What's on the telly tonight?

Although many Australians love going down to the beach, throwing a ball around and going for a run, an inactive lifestyle is becoming increasingly popular with 67% of Australians aged over 15 years old doing no exercise or low level exercise each week in 2011xiii. It could be choosing to watch TV or spending time on your computer instead of going outside, or driving instead of walking down the road, but these things can lead to an inactive lifestyle in which you hardly exercise or raise your heart rate. What's worse is that while watching TV for hours, you'll want to eat and be unable to burn off any of the energy you've gained while sitting there, therefore storing it as fativ. A sedentary lifestyle coincides with obesity and weight gain: this combination can make it difficult to stay healthy. Keeping an active lifestyle lessens the risk of diseases such as cardiovascular disease, Type II diabetes, colon and breast cancer, depression and fallsxiv.

Get up and get out! Being a couch potato leads to weight gain, lower fitness levels and a vulnerability to heart disease.

Get up! Get out!

If you give in to that sugar craving, the occasional cigarette or skip exercise more often than not -it's worth reconsidering your choices. Substitute a burger with a banana or your couch with a swim, it can impact positively on your health!


i Australian Bureau of Statistics, 2012, 4338.0 - Profiles of Health, Australia, 2011-13: Health Risk Factors, http://www.abs.gov.au/ausstats/abs@.nsf/Lookup/by%20Subject/4338.0~2011-13~Main%20Features~Health%20risk%20factors~23

ii Cancer Council NSW, Exposing the truth on fast food restaurants, http://www.cancercouncil.com.au/68145/news-media/latest-news-news-media/cc-news/fast-food-exposing-the-truth/?pp=68145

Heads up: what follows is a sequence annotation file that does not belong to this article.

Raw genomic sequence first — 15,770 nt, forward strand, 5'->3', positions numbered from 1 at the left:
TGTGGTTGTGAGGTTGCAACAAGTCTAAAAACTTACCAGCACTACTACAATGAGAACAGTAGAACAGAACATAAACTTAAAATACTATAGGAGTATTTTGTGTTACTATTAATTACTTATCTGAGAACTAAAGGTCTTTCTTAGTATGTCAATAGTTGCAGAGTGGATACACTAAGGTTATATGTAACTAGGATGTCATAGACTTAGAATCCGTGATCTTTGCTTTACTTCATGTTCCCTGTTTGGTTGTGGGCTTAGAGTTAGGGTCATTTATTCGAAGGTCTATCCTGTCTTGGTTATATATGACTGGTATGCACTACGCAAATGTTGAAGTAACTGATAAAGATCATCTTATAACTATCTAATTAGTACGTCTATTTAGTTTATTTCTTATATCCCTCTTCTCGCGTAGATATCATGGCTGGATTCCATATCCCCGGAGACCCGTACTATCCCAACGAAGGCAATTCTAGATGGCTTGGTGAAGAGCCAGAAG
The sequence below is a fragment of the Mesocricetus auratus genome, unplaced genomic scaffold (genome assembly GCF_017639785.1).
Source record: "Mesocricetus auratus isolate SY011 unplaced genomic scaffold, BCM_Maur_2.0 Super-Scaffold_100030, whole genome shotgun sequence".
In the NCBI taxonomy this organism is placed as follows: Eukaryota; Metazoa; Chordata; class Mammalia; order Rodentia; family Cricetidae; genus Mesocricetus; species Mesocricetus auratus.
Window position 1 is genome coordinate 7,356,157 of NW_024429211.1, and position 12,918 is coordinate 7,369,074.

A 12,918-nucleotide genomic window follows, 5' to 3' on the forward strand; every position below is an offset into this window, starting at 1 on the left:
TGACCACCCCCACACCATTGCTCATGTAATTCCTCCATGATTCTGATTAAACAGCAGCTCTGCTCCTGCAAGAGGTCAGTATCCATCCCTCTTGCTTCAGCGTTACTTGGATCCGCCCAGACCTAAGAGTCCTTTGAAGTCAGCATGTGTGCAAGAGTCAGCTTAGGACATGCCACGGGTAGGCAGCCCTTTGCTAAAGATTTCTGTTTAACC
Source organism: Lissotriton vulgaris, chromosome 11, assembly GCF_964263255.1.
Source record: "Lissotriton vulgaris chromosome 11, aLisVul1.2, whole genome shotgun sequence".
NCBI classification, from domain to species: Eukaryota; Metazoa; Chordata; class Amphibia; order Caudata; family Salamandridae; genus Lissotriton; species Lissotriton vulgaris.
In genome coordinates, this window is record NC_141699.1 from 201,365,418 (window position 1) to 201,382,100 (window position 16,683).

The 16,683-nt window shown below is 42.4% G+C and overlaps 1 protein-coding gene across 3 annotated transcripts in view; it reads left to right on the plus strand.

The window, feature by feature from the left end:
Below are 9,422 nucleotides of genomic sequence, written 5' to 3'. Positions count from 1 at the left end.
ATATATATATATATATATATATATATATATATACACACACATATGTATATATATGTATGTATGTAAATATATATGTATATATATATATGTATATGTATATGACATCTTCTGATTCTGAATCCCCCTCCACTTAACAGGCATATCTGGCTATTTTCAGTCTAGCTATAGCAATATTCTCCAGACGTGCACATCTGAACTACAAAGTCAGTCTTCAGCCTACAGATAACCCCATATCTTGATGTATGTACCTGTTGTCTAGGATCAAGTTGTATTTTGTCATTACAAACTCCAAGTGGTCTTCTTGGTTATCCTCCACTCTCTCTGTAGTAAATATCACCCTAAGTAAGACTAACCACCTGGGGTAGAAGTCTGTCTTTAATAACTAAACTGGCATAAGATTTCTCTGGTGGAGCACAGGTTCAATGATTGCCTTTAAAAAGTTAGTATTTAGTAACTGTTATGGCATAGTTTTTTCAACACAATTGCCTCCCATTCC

iii Australian Bureau of Statistics, 2012, 4338.0 - Profiles of Health, Australia, 2011-13: Overweight and Obesity, http://www.abs.gov.au/ausstats/abs@.nsf/Lookup/by%20Subject/4338.0~2011-13~Main%20Features~Overweight%20and%20obesity~10007

iv Better Health Channel (State Government Victoria), 2013, Obesity, http://www.betterhealth.vic.gov.au/bhcv2/bhcarticles.nsf/pages/Obesity?open

v Australian Bureau of Statistics, 2012, 4338.0 - Profiles of Health, Australia, 2011-13: Tobacco Smoking, http://www.abs.gov.au/ausstats/abs@.nsf/Lookup/by%20Subject/4338.0~2011-13~Main%20Features~Tobacco%20smoking~10008

vi Australian Bureau of Statistics, 2000, 4102.0 - Australian Social Trends: Trends in smoking, http://www.abs.gov.au/AUSSTATS/abs@.nsf/2f762f95845417aeca25706c00834efa/738d23457b86defbca2570ec000e2f5c!OpenDocument

vii From the First to the Last Ash: The History, Economics and Hazards of Tobacco, 1997, Unit 3: Why People Smoke, http://www.healthliteracy.worlded.org/docs/tobacco/Unit3/1why_people_smoke.html

viii Better Health Channel (State Government Victoria), 2013, Smoking – effects on your body, http://www.betterhealth.vic.gov.au/bhcv2/bhcarticles.nsf/pages/Smoking_effects_on_your_body

ix Australian Bureau of Statistics, 2012, 4338.0 - Profiles of Health, Australia, 2011-13: Alcohol Consumption, http://www.abs.gov.au/ausstats/abs@.nsf/Lookup/by%20Subject/4338.0~2011-13~Main%20Features~Alcohol%20consumption~6

x Drug and Alcohol Services South Australia, 2012, Alcohol and Its Effects, http://www.dassa.sa.gov.au/site/page.cfm?u=122

xi Blue Sky Psychology, 2008, Alcohol Addiction and Counselling, http://www.blueskypsychology.com.au/alcohol-addiction.html

xii Live Life Well (NSW Government), 2013, Alcohol, http://www.livelifewell.nsw.gov.au/alcohol/

xiii Australian Bureau of Statistics, 2012, 4338.0 - Profiles of Health, Australia, 2011-13: Exercise, http://www.abs.gov.au/ausstats/abs@.nsf/Lookup/by%20Subject/4338.0~2011-13~Main%20Features~Exercise~11

xiv NSW Premier’s Council for Active Living, 2010, Why active living?, http://www.pcal.nsw.gov.au/__data/assets/pdf_file/0004/135265/PCAL0104_StatementDocEd2-WEBFINAL_3.pdf